Cumulative Effect of Intragenic Amino Acid Replacements on Thermostability of a Protein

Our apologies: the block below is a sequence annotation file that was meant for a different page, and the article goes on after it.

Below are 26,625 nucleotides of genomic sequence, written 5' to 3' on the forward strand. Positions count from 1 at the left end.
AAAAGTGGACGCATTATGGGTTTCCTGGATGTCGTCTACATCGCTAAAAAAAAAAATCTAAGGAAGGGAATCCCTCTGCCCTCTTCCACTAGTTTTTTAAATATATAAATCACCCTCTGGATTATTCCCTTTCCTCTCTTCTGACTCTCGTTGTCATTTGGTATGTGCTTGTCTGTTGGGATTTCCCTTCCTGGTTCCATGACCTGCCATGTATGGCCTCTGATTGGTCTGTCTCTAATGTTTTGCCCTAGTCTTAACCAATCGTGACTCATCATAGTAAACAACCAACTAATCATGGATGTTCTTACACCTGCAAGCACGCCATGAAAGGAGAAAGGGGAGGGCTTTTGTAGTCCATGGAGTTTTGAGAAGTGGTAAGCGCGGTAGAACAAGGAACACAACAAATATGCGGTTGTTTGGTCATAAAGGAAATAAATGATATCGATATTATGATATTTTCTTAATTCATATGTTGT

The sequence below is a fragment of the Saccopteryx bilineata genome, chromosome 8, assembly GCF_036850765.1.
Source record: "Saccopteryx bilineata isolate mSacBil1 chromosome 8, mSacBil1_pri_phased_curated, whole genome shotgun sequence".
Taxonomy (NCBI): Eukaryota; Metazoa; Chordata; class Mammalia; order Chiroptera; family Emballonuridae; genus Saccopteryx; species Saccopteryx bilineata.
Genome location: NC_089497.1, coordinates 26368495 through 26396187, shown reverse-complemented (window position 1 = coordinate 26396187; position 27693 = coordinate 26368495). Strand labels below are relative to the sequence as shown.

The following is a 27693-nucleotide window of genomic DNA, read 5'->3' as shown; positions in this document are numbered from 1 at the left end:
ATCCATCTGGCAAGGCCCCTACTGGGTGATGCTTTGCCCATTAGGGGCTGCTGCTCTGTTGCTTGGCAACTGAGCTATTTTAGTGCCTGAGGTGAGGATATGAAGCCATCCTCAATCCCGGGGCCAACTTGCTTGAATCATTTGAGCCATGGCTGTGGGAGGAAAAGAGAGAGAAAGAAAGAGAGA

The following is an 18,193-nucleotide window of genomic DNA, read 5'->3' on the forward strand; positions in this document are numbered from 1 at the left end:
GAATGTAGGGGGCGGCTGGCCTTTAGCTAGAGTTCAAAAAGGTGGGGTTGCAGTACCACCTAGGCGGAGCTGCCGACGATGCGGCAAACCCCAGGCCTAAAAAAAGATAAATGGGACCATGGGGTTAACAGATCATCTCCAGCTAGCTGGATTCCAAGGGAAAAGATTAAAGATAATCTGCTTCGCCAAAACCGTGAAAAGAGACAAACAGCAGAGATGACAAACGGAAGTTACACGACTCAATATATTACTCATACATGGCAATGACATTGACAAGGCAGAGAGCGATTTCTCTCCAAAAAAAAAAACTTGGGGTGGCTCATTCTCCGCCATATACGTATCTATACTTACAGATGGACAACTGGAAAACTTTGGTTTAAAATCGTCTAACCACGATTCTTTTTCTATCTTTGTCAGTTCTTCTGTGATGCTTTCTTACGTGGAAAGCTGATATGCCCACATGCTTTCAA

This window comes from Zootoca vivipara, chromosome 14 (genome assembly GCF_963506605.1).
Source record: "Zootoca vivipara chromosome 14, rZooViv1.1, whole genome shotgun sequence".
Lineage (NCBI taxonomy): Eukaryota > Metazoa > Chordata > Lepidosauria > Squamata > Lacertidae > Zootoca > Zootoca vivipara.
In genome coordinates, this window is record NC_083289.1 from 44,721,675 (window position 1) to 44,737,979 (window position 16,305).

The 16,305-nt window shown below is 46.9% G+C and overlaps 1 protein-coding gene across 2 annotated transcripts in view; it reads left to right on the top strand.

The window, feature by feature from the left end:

The marginal net stability of a folded protein is considered to rest upon a small difference among large compensating, individual forces. Therefore, the net free energy of stabilization of proteins is unexpectedly small, ~40 kJ mol−1. Meanwhile, the contribution of individual forces such as hydrogen bonds and salt bridges to the stabilization are evaluated as 4 to 12 kJ mol−1, and several additional forces are thought to be sufficient to account for the extra thermostability of thermophilic proteins. The native conformation of a protein is determined by the totality of interatomic interactions and hence, by the amino acid sequence. If a few amino acid residues which individually contribute to the stabilization could be implemented concurrently into the sequence, the multiple replacement would enhance an overall stability of the protein molecule. Herein a report on concrete evidence in favor of this argument will be presented. Thermal inactivation kinetics and proteolytic resistance for mutants of a kanamycin nucleotidyltransferase revealed that a few intragenic amino acid replacements stabilized the protein cumulatively. This work demonstrates not only the feasibility of elevating a protein’s thermostability but also a way to better understanding of forces and interactions that are responsible for the protein stability.